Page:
Opening Remarks: Presentation of 2019 Human Development Report
Presentation of 2019 Human Development Report
As prepared for delivery.
Ladies and gentlemen,
Earlier this week I took part in the global launch of the United Nations Development Programme’s (UNDP) flagship Human Development Report in Colombia.
I am delighted to join you in Brussels today to present the report to the European Union and Member States, and our international development partners.
The concept of human development has enjoyed a warm reception in Europe over the years.
It is easy to understand why.
First, because the HDI demonstrates the progress of and within European. Nearly all the countries with the highest HDI values are on the European continent. Some of the biggest increases in the HDI over the past decade or so have similarly taken place here, with impressive gains in Ireland being just one notable example.
Second, because it offers a snapshot of the impact of investment in human development across the world, including in the countries and areas supported by the European Union and its Member States.
While the overall progress is remarkable, evident by how many countries are moving from low to middle to high income groups, many countries are still struggle to get off the bottom rungs of the latter; in others, confusion and division have transformed into conflict and chronic instability, reversing decades of hard-won gains in human development.
In this context, I express my appreciation to our European partners for their steadfast leadership on human development.
The United Nations is very proud to work together with the EU on gender-based violence through the Spotlight Initiative, for example, working together to tackle one of the most pervasive human rights abuses, which impacts roughly 35 percent of all women.
And as I reinforced this week in Madrid at the climate Conference of the Parties, the EU’s leadership on climate change is notable. Ambitious plans like the European Green Deal announced by the new European Commission have the potential to set the standard for the role of public authorities in supporting climate mitigation and adaptation.
UNDP recently committed to support 100 countries to accelerate the implementation of their climate plans by 2020, in a bid to help stabilize global temperature rise by 1.5C by the end of this century by reducing emissions and achieving climate neutrality. We look forward to working closely with the EU and its Member States on this critical mission.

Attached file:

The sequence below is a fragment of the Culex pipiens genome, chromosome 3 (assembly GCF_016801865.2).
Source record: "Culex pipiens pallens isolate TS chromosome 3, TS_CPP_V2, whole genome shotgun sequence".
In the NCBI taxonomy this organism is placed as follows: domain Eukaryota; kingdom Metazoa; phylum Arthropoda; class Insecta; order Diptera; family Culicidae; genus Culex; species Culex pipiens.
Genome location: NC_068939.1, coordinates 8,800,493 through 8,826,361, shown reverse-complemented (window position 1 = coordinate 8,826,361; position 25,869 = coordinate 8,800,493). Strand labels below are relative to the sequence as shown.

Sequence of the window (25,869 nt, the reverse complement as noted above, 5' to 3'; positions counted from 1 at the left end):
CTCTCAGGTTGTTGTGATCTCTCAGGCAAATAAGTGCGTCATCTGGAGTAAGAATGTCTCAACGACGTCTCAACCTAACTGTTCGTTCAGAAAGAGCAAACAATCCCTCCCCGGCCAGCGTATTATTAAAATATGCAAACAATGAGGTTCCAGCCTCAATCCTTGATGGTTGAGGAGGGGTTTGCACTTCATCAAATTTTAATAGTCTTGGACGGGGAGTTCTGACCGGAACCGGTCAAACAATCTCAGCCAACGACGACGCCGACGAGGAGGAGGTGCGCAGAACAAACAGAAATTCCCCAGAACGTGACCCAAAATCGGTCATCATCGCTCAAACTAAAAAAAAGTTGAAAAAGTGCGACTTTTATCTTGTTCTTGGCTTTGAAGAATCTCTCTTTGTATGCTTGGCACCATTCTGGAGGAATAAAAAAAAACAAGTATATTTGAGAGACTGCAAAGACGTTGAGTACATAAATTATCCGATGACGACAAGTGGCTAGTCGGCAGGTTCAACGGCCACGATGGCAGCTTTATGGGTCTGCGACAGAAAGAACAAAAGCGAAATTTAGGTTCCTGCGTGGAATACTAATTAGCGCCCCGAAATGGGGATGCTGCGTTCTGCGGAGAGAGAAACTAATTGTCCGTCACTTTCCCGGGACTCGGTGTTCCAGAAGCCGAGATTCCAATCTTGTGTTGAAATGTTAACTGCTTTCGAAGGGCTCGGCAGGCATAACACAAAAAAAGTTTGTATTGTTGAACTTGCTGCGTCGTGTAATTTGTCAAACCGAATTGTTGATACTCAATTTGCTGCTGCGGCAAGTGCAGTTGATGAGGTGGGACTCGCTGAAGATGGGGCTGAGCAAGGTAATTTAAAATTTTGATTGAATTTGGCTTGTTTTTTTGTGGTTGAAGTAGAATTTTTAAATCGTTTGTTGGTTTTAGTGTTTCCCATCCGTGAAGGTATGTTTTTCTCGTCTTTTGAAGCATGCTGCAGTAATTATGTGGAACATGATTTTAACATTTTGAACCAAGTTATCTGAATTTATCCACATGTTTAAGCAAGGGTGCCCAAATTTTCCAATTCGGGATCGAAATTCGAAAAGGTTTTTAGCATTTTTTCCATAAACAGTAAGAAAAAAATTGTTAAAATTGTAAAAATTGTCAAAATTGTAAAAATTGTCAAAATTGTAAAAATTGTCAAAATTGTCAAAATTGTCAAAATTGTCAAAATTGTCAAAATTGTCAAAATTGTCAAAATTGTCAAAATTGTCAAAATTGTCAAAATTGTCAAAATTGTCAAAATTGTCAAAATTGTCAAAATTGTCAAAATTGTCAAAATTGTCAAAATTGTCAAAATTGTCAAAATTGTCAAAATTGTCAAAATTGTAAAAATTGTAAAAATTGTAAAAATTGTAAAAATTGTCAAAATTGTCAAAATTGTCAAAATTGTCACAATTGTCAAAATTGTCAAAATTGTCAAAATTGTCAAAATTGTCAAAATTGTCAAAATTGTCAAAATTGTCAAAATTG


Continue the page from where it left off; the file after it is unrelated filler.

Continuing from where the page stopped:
Ladies and gentlemen,
Though nearly 30 years old, the HDR and its Human Development Index, which ranks all countries in the world by their level of human development, remains a powerful voice today.
Its aspiration is simple: to offer a simple measure of what matters to help people live lives they value.
This year’s report is the first of a new generation of HDRs for UNDP, pushing the boundaries as part of #NextGenUNDP to accelerate thought leadership, drive conversation on the future of development, and in so doing, advance progress towards the 17 Sustainable Development Goals.
The topic of this year’s report is inequality, and it could not be more timely.
Inequality, it says, is not just about how much someone earns compared to their neighbour. It is about the unequal distribution of wealth and power, the entrenched social and political norms that are bringing people onto the streets in cities and towns across the world, and the triggers that will do so in the future unless something changes.
The report sets out that just as millions more people have what are considered the basics for a dignified life, the abilities people will need to compete have evolved. Tertiary education and access to broadband were once considered luxuries but are increasingly considered critical to thrive.
Yet, in countries with very high human development, subscriptions to fixed broadband are growing 15 times faster and the proportion of adults with tertiary education is growing more than six times faster than in countries with low human development.
A new generation of inequalities is opening up around education, as well as technology and climate change – two magnifying trends set to permeate an already weakened social fabric.
Recognizing the real face of inequality – one that weakens cohesion, damages people’s trust in government, institutions and in each other, and prevents talented people from reaching their potential -- is a first step.
By looking beyond income, beyond averages, and beyond today decision makers will be better placed to tackle it, complementing traditional tax and transfer responses, because inequality is not beyond solutions.
Let us take each area of analysis in turn:
Inequality cannot be boiled down to a story of rich countries versus poor countries, nor can it be measured only by a person’s income.
I know the EU takes this seriously, for example through its Gender Action Plans to reduce gender inequalities and promote women’s empowerment around the world.
Two-thirds of people living with multiple dimensions of poverty — 886 million people in the world — live in middle-income countries. And inequality exists between two people under the same roof.
In South Asia, for example, almost one quarter of children under the age of five live in households where at least one child in the household is malnourished and at least one child is not.
Dignity as equal treatment and nondiscrimination can be even more important than imbalances in the distribution of income.